What would you do if you see all that you had in life, sinking right in front of you? Ghoramara, an island located 150 km south of Kolkata, India in the sensitive Sunderban delta complex of the Bay of Bengal, has earned the stark sobriquet of “sinking island”. The island, once spanning across 20 sq. km, has been reduced to an area of 5 sq. Km now.
“Over the last two decades I’ve lost 3 acres of cultivable land to the Muriganga river and had to shift home four times. There has been no resettlement initiative from the government.” says Anwara Bibi, 30, resident of Nimtala village in the island.
Global warming has caused the river to swell, as the river pours down from the mighty Himalayas and empties into the Bay of Bengal. High tides and floods is playing havoc on the fragile embankments, displacing hundreds of islanders every year. “Most men have migrated to work in construction sites in the southern part of India,” says Sanjeev Sagar, Panchayat Pradhan of Ghoramara Island. More than 600 families have been displaced in the last three decades, leaving behind 5,000 odd residents struggling with harsh monsoons every year.
“A large-scale mangrove plantation could prevent tidal erosion. With every high tide a part of the island is getting washed away.” says Sugata Hazra, professor, school of oceanographic studies, Jadavpur University.
Only those without any means to migrate are left in this island. Recent research conducted independently by School of Oceanographic Studies has estimated that 15 per cent of Sunderbans would sink by 2020, with the possibility of Ghoramara disappearing from the map. Amidst such existential crisis, it is not surprising that issues such as education is being neglected.
“The nearest senior secondary school is across the river at Kakdwip. A more practical way for sustenance is leaving the island in search of work.” says Sourav Dolui, 16, a 9th grade student at the Ghoramara Milan Bidyapeeth.
Other islands in the delta – Mousuni – Sagardeep – Hingalgonj – Kultali are also low lying islands without any sharp elevation. Any rise in sea level directly affects the islanders in terms of life and livelihood resulting in a calamity. Life in Sunderbans is a constant tussle between the human existence and the sea, to stop land from being dragged away. Islands, once home to several thousand people are at brisk of being washed away forever, or have already been submerged.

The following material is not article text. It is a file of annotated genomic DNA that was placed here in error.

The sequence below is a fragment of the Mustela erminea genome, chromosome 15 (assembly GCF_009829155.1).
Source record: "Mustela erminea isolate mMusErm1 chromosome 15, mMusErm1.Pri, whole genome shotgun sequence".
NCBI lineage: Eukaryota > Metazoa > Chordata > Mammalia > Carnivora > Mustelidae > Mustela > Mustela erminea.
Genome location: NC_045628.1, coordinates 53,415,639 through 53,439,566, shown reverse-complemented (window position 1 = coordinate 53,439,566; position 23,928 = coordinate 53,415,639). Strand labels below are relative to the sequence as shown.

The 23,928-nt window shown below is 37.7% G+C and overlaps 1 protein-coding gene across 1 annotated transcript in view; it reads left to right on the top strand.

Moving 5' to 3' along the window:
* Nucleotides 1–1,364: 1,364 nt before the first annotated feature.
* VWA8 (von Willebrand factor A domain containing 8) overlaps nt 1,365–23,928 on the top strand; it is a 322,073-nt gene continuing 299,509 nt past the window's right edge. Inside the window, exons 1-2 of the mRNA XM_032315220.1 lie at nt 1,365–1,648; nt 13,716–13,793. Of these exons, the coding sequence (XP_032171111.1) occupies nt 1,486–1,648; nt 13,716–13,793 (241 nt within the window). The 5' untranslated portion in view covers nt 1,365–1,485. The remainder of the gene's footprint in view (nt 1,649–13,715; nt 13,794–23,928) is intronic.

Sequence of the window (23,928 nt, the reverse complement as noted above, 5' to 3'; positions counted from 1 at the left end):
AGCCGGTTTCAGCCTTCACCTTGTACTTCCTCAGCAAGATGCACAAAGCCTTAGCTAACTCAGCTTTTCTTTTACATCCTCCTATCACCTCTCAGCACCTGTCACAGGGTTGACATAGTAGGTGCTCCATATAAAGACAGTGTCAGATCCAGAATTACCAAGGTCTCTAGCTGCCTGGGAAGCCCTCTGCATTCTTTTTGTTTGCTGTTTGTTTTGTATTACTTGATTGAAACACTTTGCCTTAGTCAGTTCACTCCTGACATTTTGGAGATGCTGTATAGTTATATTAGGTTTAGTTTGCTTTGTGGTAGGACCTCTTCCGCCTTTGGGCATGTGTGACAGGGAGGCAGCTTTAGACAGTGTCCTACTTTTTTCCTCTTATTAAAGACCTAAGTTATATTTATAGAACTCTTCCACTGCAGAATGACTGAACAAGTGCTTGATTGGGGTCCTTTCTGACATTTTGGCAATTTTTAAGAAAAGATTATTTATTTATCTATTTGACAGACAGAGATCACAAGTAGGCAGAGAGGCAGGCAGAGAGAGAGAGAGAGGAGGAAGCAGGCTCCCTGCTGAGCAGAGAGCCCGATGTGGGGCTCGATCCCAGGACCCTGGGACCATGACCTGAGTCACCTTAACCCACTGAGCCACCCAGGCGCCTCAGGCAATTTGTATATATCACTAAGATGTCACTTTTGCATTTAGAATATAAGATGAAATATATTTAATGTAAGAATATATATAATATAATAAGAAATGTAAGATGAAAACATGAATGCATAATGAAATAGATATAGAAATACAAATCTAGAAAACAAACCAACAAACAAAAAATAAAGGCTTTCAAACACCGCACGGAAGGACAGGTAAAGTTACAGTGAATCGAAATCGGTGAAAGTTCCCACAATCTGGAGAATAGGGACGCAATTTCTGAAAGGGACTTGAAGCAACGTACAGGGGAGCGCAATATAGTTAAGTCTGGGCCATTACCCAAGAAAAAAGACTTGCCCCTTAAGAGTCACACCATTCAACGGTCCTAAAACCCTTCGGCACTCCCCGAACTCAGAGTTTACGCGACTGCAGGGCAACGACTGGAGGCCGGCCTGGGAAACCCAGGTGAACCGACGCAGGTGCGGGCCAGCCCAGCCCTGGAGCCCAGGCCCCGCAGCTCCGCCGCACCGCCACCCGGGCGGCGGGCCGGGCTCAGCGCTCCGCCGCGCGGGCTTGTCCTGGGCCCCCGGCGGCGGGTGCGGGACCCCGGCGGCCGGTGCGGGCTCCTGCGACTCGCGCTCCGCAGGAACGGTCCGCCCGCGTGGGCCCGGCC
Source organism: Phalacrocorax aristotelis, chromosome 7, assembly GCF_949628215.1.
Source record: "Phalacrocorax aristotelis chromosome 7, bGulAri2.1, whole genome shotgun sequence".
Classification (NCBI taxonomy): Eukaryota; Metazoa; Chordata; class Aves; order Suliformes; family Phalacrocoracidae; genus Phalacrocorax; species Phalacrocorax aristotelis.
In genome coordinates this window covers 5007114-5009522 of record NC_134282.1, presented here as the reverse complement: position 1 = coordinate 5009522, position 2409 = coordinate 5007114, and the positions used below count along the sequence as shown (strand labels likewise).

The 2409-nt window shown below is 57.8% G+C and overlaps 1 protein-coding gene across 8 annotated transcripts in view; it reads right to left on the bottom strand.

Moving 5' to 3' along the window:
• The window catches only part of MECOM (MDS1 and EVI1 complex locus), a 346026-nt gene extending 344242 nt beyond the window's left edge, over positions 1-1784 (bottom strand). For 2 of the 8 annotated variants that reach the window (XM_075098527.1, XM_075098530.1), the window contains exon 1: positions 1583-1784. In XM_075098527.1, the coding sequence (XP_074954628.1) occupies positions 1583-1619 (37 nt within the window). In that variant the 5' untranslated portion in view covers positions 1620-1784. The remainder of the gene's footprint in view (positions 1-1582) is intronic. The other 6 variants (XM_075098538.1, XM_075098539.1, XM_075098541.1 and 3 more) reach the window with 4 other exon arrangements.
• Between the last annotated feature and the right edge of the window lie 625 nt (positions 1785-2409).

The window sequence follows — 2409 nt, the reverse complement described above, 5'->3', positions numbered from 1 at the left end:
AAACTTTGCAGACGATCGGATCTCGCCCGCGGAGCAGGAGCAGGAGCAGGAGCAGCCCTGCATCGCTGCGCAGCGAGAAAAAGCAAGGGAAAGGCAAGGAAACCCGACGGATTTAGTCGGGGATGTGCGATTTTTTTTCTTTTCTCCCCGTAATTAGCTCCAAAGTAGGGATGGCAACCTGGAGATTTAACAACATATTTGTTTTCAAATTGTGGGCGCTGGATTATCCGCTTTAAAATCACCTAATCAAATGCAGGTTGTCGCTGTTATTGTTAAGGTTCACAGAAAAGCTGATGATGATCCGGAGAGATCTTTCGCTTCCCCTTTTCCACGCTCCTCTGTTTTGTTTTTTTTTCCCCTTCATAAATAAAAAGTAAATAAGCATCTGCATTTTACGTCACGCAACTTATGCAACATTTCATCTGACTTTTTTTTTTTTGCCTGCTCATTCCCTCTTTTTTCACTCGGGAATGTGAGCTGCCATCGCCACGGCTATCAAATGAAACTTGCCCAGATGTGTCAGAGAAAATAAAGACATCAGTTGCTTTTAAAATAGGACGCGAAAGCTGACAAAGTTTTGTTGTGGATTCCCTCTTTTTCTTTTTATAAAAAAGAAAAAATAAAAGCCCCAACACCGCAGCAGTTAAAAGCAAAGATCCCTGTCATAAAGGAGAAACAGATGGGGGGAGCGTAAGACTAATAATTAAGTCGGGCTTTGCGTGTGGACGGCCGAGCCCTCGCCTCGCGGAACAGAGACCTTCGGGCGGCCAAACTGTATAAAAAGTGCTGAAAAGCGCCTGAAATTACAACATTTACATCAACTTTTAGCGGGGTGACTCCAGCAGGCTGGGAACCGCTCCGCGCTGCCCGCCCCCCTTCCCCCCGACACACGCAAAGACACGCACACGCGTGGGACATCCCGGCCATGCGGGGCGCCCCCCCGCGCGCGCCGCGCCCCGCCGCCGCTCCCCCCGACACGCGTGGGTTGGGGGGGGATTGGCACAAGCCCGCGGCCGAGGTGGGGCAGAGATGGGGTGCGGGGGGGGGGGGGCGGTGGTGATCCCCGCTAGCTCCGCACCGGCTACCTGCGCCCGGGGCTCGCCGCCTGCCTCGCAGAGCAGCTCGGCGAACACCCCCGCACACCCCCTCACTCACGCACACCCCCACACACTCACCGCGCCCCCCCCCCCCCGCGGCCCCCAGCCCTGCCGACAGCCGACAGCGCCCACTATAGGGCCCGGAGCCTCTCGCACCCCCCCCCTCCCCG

This is from the body of work, “The Hungry Tide Project” documents the last inhabitants of the sinking islands in the Sunderban Deltaic region.
Project The Hungry Tide by Swastik Pal has been awarded with the Third Place Award in Climate category at International Photography Grant 2018.
Swastik Pal – born in 1991, is a graduate from Calcutta University, India. After completing his post graduate diploma in mass communication from Jadavpur University, he received full scholarship to pursue Diploma in Photojournalism, at the Asian Center for Journalism, a World Press Photo partner organization at Ateneo de Manila University, Philippines. He is keenly interested in documentary photography and editorial writing. Presently he is an independent photographer/writer based in Calcutta, working on long term projects. He works with Barcroft Media, Open Magazine, Indian Express, The Hindu business and other leading magazines for editorial assignments. He has been commissioned and published by international agencies such as The Financial Times (London), BBC, Quartz, MSN and Al Jazeera. He was nominated for the prestigious Joop Swart World Press Masterclass in 2015.